The full heft of Edzell opinion against planned demolition of the former Inglis Court sheltered housing complex has been delivered right to the door of Angus Council.
A petition bearing nearly 800 local signatures was posted through the letterbox of the authority’s Angus House headquarters in Forfar by Inveresk Community Council chairman Gus Leighton on Wednesday.
They were gathered in the space of just ten days following an open-air protest meeting at the bulldozer-threatened housing scheme.
Inglis Court is at the centre of a £3.5 million redevelopment plan which will see the 25 existing flats knocked down and replaced with 21 new homes.
The scheme has been widely opposed locally, with the authority’s own planners previously questioning whether knocking down the existing homes represents best value to the public purse.
However, finance and communities convener Mark Salmond has hit out at what he says is “a lot of mis-information” surrounding Inglis Court.
The redevelopment plan was originally approved in late 2018, with planning councillors giving the green light to the detailed scheme earlier this year.
Demand for full council meeting
The community council petition of 766 signatures has called for a full meeting of Angus Council to reconsider the future of the complex.
Mr Leighton, a community councillor for eight years and chairman for the last five, said: “There are nearly 800 signatures on the petition from Edzell and the area surrounding it, which I think sends out a very strong message to Angus Council.
“I asked the Provost to accept the handover of the petition but got no response so have had to just post it through the letterbox.
“I think that’s typical of the level of respect that they show for the community councils.”
He added: “There was a groundswell of opposition when the library closed, and then the protest which prevented the closure of Stracathro school, but neither of those registered the strength of feeling this has.
“We had around 180 people at the protest meeting and due to that sizeable turnout the community council then took it up and raised the petition.
“Inglis Court was run down, and it was run down intentionally to progress this plan.
“As the petition states, we want it returned to its designed use of sheltered housing with a live-in warden.
“If the council can’t do that they should put it on the open market with the proviso that whoever takes it on must provide that.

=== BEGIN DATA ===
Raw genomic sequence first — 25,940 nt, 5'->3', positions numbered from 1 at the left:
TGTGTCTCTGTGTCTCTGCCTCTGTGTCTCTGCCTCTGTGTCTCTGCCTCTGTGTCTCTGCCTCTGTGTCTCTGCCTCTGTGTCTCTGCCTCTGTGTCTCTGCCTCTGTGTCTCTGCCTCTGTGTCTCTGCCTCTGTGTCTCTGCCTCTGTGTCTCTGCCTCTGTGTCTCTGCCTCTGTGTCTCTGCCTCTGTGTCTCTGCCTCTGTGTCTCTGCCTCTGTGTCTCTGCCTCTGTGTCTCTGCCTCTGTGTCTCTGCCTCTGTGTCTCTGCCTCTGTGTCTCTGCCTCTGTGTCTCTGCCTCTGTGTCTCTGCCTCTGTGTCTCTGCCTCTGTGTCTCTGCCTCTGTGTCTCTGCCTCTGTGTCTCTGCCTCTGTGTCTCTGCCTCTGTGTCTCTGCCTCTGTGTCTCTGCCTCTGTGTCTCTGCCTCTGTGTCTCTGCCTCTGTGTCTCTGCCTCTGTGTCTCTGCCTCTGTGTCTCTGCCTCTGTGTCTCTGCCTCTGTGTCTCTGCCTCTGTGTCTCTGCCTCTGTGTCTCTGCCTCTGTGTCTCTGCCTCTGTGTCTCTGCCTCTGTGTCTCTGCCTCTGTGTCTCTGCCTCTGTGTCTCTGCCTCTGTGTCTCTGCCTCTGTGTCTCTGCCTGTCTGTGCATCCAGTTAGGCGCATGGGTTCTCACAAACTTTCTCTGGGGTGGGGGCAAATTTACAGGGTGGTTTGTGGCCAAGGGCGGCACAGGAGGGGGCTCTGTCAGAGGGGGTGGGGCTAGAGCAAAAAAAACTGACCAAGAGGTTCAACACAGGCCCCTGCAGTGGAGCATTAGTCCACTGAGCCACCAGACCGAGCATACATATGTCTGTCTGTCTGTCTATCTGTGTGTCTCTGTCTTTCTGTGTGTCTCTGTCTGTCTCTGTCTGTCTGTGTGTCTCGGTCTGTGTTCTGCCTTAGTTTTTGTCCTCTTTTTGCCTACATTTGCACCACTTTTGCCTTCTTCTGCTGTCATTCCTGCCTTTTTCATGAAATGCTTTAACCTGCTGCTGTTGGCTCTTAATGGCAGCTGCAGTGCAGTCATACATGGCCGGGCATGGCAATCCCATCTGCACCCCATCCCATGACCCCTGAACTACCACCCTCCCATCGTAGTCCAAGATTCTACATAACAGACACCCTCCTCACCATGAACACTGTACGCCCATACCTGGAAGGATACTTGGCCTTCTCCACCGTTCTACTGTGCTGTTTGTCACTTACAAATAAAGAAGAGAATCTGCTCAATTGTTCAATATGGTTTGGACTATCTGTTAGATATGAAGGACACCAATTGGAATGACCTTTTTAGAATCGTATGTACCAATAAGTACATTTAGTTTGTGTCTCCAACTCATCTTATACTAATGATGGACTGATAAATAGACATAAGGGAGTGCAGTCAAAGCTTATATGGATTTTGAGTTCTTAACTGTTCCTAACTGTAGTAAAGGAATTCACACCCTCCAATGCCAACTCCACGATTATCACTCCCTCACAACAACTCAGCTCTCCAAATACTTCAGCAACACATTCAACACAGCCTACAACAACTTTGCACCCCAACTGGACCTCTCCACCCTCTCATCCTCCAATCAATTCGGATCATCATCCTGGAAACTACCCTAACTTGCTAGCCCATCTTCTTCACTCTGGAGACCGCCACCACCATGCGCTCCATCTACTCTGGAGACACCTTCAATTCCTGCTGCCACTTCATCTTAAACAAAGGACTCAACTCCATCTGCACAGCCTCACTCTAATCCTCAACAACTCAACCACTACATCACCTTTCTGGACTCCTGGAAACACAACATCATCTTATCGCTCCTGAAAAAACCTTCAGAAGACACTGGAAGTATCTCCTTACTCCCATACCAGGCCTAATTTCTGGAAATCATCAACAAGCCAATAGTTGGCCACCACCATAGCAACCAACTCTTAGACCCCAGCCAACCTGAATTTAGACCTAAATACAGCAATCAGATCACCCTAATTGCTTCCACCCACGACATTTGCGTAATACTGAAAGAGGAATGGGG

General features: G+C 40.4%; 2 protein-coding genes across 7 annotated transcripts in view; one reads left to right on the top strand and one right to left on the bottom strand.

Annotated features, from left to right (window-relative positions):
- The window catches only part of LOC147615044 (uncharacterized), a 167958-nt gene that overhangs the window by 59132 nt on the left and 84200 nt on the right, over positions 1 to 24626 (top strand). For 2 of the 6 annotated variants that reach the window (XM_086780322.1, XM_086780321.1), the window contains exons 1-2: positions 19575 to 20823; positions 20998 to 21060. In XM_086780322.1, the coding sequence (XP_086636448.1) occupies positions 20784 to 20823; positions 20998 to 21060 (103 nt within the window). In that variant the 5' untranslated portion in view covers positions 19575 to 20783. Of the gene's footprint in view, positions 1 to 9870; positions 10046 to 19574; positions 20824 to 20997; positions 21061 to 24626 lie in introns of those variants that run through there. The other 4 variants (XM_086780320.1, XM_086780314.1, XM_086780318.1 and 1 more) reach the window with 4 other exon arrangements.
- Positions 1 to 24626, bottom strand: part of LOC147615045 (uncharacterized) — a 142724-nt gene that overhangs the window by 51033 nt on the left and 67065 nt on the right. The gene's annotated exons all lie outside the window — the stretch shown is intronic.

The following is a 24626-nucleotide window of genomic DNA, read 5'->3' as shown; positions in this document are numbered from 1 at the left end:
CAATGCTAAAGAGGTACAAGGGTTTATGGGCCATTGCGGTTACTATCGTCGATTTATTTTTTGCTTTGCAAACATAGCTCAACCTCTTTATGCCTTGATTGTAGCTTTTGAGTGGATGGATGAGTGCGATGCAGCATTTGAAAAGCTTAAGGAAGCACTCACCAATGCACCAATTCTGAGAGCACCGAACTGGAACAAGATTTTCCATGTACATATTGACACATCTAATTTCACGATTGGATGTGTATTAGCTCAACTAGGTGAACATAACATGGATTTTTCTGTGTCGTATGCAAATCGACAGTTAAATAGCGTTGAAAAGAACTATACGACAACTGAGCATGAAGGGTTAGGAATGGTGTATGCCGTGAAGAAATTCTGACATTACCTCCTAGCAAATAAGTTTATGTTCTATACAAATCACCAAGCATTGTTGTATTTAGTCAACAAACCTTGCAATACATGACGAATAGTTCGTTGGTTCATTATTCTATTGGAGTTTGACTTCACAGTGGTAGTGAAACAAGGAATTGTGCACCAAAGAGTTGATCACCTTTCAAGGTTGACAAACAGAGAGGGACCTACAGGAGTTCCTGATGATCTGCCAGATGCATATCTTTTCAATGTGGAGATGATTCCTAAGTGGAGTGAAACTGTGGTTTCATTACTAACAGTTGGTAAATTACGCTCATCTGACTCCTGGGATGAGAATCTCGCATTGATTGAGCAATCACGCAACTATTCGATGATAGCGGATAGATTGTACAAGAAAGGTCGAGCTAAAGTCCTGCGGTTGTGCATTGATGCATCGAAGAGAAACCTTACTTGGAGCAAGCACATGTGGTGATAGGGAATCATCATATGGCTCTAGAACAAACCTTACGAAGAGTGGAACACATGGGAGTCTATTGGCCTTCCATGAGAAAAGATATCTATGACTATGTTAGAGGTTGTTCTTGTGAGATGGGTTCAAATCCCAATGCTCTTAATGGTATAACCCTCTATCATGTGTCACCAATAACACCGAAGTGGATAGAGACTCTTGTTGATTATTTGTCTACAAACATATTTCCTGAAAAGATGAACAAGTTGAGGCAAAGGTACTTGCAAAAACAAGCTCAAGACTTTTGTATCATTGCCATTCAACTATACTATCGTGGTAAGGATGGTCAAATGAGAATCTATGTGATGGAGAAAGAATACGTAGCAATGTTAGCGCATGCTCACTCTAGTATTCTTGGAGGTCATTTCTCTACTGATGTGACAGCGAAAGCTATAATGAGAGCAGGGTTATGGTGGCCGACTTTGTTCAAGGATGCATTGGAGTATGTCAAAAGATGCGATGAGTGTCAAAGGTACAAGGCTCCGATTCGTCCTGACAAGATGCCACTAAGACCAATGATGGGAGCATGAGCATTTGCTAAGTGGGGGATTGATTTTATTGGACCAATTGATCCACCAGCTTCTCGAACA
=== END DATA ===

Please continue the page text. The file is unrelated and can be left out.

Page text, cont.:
“It should not be demolished to make way for new housing. That just doesn’t make sense.
“The decision-making on this has been done in silos; the people looking at the plans for the new houses weren’t allowed to ask about Inglis Court and the people who decided to knock it down didn’t come to see it.”
The authority said the petition will be considered by councillors as it contains more than 50 signatories.
An unsolicited offer for Inglis Court will also be debated, in what will be the ninth report to elected members regarding the future of the complex.
Finance and communities convener Mark Salmond said: “There is such a lot of mis-information going around about Inglis Court when the truth is really very simple.
“We are simply changing properties that no one wants, into highly desirable, affordable family homes that local people desperately want and need in order to stay in the communities where they grew up, put down roots and where their extended families live.
“The new proposed development also includes 10 properties for people who have particular needs as they are located on the ground floor and are therefore suitable for wheelchair users.
“The money for the conversion is coming in part from Scottish Government because they too see the need for this type of affordable, rural housing.
“Residents were more than happy to see the local primary school extended, so now we’re providing homes for families in the area too.
“Older people are no longer forced to sell their family homes and find retirement properties because of Self Directed Support. This means that they can be supported to stay safely in their own homes which they greatly prefer.”
He added: “If communities like Edzell are to thrive, we must provide family homes, and all this is borne out by the facts.
“When Inglis Court closed, it was only two-thirds occupied. By contrast, the 55 social houses we already have in Edzell are all fully let and there’s a waiting list for 215 more people.
“I have no idea why some people would be so set against this development, but I urge them to look at the true facts, all of which are in the public domain.”
The sheltered housing complex was built in 1977 and underwent modernisation in 2012. The proposed redevelopment will increase the number of bed spaces on the site from 54 to 64.
In a separate development, community council chairman Mr Leighton has written to the Scottish Public Services Ombudsman seeking an investigation into what has been claimed is a misuse of public money across the district Angus Council’s
“Angus Council often tell us that their budgets are stretched so, for example, more road repairs can’t be undertaken.
“Yet they can apparently spend about £2m to demolish a perfectly good building, worth at least £400,000, to build 21 social housing units which to the untrained eye appear sub-standard.
“Some of the units are to have exposed outside stairs, some have no garden space, there is no room for garden sheds to store bicycles or children’s garden toys, and there will be insufficient car parking available. This would not be 21st century housing.
“This apparent misuse of public money has been noticed across Angus, so it is not just the Edzell area which wants this matter properly investigated,” he wrote in the SPSO submission.